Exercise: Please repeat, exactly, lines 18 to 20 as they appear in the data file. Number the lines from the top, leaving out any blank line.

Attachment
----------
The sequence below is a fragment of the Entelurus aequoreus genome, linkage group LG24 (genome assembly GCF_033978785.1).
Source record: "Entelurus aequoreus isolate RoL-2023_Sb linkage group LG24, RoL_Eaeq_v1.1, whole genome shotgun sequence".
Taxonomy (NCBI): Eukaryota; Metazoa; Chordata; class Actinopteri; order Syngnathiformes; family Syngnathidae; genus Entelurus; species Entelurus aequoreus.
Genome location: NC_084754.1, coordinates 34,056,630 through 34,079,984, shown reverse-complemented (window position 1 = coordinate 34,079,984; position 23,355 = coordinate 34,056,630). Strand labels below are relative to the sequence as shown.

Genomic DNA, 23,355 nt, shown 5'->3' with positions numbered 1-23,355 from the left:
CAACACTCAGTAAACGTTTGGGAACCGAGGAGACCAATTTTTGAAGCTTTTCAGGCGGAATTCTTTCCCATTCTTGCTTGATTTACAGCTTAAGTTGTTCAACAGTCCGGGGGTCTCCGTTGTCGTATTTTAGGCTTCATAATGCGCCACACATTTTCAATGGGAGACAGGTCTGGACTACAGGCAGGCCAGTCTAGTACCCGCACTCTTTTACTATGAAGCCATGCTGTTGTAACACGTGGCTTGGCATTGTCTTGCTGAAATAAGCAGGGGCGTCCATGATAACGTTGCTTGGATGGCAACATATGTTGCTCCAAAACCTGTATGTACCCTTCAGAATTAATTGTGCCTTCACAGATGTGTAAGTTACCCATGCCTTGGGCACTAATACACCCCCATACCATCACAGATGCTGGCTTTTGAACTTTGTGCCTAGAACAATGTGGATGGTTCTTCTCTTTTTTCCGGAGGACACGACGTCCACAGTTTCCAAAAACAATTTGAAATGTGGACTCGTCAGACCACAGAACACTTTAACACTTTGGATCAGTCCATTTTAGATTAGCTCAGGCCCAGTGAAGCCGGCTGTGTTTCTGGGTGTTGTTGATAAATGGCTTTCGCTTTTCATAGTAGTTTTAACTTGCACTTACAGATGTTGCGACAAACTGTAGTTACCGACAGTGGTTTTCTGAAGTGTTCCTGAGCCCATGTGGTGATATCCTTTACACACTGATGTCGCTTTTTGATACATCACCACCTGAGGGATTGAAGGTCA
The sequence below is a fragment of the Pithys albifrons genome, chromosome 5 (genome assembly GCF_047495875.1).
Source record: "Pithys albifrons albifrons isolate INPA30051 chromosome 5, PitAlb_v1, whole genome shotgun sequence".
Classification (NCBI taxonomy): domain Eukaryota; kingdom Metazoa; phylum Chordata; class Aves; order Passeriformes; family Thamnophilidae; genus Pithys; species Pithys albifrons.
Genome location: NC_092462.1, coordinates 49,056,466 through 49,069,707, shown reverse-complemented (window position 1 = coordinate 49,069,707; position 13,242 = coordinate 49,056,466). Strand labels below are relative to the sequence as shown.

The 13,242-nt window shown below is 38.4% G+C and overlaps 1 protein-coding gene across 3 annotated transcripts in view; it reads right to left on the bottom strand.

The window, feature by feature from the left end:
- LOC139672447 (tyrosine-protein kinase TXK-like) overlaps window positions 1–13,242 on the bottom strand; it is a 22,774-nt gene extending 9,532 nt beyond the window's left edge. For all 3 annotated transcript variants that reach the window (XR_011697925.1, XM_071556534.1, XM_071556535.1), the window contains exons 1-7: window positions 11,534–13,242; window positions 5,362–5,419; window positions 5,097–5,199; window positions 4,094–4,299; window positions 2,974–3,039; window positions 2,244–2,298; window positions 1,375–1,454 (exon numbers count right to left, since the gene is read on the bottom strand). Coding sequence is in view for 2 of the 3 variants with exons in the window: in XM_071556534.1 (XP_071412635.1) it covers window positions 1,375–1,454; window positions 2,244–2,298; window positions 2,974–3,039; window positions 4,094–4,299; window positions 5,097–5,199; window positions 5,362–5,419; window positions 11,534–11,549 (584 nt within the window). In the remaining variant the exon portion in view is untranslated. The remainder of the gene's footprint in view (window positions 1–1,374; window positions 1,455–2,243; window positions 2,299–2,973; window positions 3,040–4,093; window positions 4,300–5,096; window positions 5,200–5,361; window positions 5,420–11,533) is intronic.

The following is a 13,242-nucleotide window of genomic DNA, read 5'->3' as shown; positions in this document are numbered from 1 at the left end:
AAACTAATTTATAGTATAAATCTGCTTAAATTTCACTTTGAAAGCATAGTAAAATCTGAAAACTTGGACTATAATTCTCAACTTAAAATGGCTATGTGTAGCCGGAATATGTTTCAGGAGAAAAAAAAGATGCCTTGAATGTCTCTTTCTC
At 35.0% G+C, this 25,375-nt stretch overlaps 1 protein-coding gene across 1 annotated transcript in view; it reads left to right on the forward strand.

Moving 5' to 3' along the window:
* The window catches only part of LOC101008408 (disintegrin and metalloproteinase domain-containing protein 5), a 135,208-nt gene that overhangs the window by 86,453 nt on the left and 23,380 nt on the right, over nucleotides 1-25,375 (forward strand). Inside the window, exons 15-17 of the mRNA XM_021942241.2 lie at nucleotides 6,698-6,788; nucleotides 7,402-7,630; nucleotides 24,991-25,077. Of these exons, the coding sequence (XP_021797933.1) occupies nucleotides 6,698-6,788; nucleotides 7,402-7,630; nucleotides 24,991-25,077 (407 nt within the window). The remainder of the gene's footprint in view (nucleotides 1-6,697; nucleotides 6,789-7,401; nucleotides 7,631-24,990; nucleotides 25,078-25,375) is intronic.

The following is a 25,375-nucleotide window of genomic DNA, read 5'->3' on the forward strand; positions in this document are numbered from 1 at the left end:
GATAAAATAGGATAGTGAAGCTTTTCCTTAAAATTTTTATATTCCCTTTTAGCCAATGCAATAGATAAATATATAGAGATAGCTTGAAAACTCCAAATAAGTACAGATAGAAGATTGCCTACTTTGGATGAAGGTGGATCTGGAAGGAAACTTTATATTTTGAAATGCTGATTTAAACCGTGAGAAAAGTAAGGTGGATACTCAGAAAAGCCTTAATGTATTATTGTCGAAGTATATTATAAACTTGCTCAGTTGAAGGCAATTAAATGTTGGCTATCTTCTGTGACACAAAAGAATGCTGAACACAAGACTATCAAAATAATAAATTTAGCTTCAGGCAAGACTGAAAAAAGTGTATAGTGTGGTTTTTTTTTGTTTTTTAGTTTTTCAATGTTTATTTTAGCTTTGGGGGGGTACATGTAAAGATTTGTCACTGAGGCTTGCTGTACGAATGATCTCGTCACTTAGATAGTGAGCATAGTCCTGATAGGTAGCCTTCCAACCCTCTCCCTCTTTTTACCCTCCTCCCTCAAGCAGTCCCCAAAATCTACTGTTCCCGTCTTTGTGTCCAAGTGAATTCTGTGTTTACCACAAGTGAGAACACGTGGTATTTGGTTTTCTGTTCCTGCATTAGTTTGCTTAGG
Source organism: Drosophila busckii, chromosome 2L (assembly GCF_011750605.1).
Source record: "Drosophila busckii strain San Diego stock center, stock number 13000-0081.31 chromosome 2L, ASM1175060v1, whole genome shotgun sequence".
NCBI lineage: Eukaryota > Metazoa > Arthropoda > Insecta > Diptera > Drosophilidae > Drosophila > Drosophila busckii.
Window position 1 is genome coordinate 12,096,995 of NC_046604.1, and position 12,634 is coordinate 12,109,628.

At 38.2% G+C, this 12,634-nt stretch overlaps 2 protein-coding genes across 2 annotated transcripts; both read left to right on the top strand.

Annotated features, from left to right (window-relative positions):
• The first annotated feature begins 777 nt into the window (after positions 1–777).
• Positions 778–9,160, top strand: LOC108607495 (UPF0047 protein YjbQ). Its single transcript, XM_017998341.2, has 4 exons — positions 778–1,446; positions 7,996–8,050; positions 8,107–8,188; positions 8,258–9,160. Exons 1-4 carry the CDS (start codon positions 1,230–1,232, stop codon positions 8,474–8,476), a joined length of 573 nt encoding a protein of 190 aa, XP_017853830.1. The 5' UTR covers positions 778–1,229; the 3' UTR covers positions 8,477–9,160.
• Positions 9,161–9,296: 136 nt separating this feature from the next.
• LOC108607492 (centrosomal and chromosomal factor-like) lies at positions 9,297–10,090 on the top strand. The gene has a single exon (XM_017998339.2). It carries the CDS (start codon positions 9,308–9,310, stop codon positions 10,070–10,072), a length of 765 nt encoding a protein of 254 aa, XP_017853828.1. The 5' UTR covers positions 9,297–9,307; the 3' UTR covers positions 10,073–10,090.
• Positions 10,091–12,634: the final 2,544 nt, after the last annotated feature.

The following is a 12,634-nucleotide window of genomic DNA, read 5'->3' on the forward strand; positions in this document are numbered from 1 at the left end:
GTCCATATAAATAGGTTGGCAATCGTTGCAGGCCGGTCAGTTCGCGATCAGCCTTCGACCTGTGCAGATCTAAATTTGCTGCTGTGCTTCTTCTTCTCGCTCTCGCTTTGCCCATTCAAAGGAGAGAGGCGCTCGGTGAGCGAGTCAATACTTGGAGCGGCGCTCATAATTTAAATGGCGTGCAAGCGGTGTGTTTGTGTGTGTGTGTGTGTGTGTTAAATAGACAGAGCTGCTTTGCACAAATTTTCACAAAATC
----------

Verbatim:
* The window catches only part of LOC101008408 (disintegrin and metalloproteinase domain-containing protein 5), a 135,208-nt gene that overhangs the window by 86,453 nt on the left and 23,380 nt on the right, over nucleotides 1-25,375 (forward strand). Inside the window, exons 15-17 of the mRNA XM_021942241.2 lie at nucleotides 6,698-6,788; nucleotides 7,402-7,630; nucleotides 24,991-25,077. Of these exons, the coding sequence (XP_021797933.1) occupies nucleotides 6,698-6,788; nucleotides 7,402-7,630; nucleotides 24,991-25,077 (407 nt within the window). The remainder of the gene's footprint in view (nucleotides 1-6,697; nucleotides 6,789-7,401; nucleotides 7,631-24,990; nucleotides 25,078-25,375) is intronic.

The following is a 25,375-nucleotide window of genomic DNA, read 5'->3' on the forward strand; positions in this document are numbered from 1 at the left end:
GATAAAATAGGATAGTGAAGCTTTTCCTTAAAATTTTTATATTCCCTTTTAGCCAATGCAATAGATAAATATATAGAGATAGCTTGAAAACTCCAAATAAGTACAGATAGAAGATTGCCTACTTTGGATGAAGGTGGATCTGGAAGGAAACTTTATATTTTGAAATGCTGATTTAAACCGTGAGAAAAGTAAGGTGGATACTCAGAAAAGCCTTAATGTATTATTGTCGAAGTATATTATAAACTTGCTCAGTTGAAGGCAATTAAATGTTGGCTATCTTCTGTGACACAAAAGAATGCTGAACACAAGACTATCAAAATAATAAATTTAGCTTCAGGCAAGACTGAAAAAAGTGTATAGTGTGGTTTTTTTTTGTTTTTTAGTTTTTCAATGTTTATTTTAGCTTTGGGGGGGTACATGTAAAGATTTGTCACTGAGGCTTGCTGTACGAATGATCTCGTCACTTAGATAGTGAGCATAGTCCTGATAGGTAGCCTTCCAACCCTCTCCCTCTTTTTACCCTCCTCCCTCAAGCAGTCCCCAAAATCTACTGTTCCCGTCTTTGTGTCCAAGTGAATTCTGTGTTTACCACAAGTGAGAACACGTGGTATTTGGTTTTCTGTTCCTGCATTAGTTTGCTTAGG